But there are many other elements that can be further developed. We want to strengthen the dialogue between groups that still do not completely connect. In particular, we need to build a better platform to enable a more effective dialogue between the scientific community and policy-makers. It is, of course, not just the World Water Week in Stockholm faces this challenge, but we believe this to be an area where we can continue to do better. It is also our priority to involve even more representatives from outside the water community. It is well known that the root of many of the water challenges we face come from activities that take place in other sectors of society. Yet, water specialists still tend to speak most often to other water specialists about what needs to be done. We will strive to create a more productive dialogue between those working with water directly and those whom impact its use.
Looking ahead to the Rio+20 meeting that will take place in 2012, do you see this as a chance to build the dialogue between the water community and other sectors?
The outcome of the Rio+20 and the preparations leading up to the meeting are very important for the water community. Though some of our colleagues working with water may be upset that water has not been specifically highlighted as one of themes at the Rio +20, I believe that the focus on building green economies offers an opportunity to demonstrate the importance that water issues have in any economy, regardless of whether it is green or not. Water runs through the economic activities of all societies, from food and energy production to transport, industry, and urban development. At the Rio +20 in 2012, we in the water community must take advantage of the chance to connect with those who operate “outside the water box” and ensure a productive outcome from Summit.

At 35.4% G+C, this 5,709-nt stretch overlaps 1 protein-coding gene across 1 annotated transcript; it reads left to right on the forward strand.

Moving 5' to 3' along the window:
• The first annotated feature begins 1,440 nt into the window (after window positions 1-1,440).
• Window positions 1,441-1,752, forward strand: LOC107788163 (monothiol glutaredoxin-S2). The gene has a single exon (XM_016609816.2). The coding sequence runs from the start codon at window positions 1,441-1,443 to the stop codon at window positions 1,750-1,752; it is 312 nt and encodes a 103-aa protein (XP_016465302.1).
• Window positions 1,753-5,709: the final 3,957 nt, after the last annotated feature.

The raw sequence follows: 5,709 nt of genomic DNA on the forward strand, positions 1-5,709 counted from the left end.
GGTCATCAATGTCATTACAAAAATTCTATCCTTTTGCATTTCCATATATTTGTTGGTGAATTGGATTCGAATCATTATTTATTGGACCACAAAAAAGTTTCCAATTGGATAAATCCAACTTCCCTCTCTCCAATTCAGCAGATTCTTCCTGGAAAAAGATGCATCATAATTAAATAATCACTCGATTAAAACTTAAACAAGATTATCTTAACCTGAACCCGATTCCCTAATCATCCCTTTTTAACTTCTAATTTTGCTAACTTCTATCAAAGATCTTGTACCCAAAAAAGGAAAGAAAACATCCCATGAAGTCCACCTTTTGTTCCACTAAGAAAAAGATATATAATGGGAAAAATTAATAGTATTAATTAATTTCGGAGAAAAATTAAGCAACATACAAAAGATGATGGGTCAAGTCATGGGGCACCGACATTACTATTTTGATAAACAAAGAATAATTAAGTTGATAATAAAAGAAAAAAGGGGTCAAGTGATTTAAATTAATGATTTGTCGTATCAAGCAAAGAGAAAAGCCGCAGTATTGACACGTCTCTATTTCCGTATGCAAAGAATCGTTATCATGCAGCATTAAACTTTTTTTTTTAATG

How will the World Water Week connect with the preparations for the Rio+20?
At the 2011 World Water Week, we will host a dialogue with representatives from governments, UN bodies and international organizations to discuss what we would like to see as an output from the Rio+20 process. This discussion may also focus on water’s role within different sectors, such as agriculture and energy. We also believe that we can build upon this in other meetings that will follow throughout the next year, where we can build consensus and political momentum leading up to the Summit in Rio.
Do you see any emerging opportunities for UN-Water members to be more involved in the planning of the World Water Week?
The active participation of both individual UN agencies and UN-Water as a collective group is invaluable to the success of the World Water Week. We are very happy with the strong involvement of many UN agencies both during and in the preparation for the event. Beyond taking part during the Week itself, many UN-Water members also serve in various committees that are responsible for the planning of the Week. We look forward to continue to work closely with UN-Water members in the planning of each of the World Water Weeks to come, and in particular, those agencies and organizations who are working within the area of the theme selected each year. Next year, for example, we look forward to UN-Habitat and many others to be actively engaged as we convene under the theme "Responding to Global Changes - Acting on the Urban Challenge". In 2012, we will certainly work closely with FAO and others working on food security challenges. We wish to continue to work with the UN agencies in many aspects of the Week.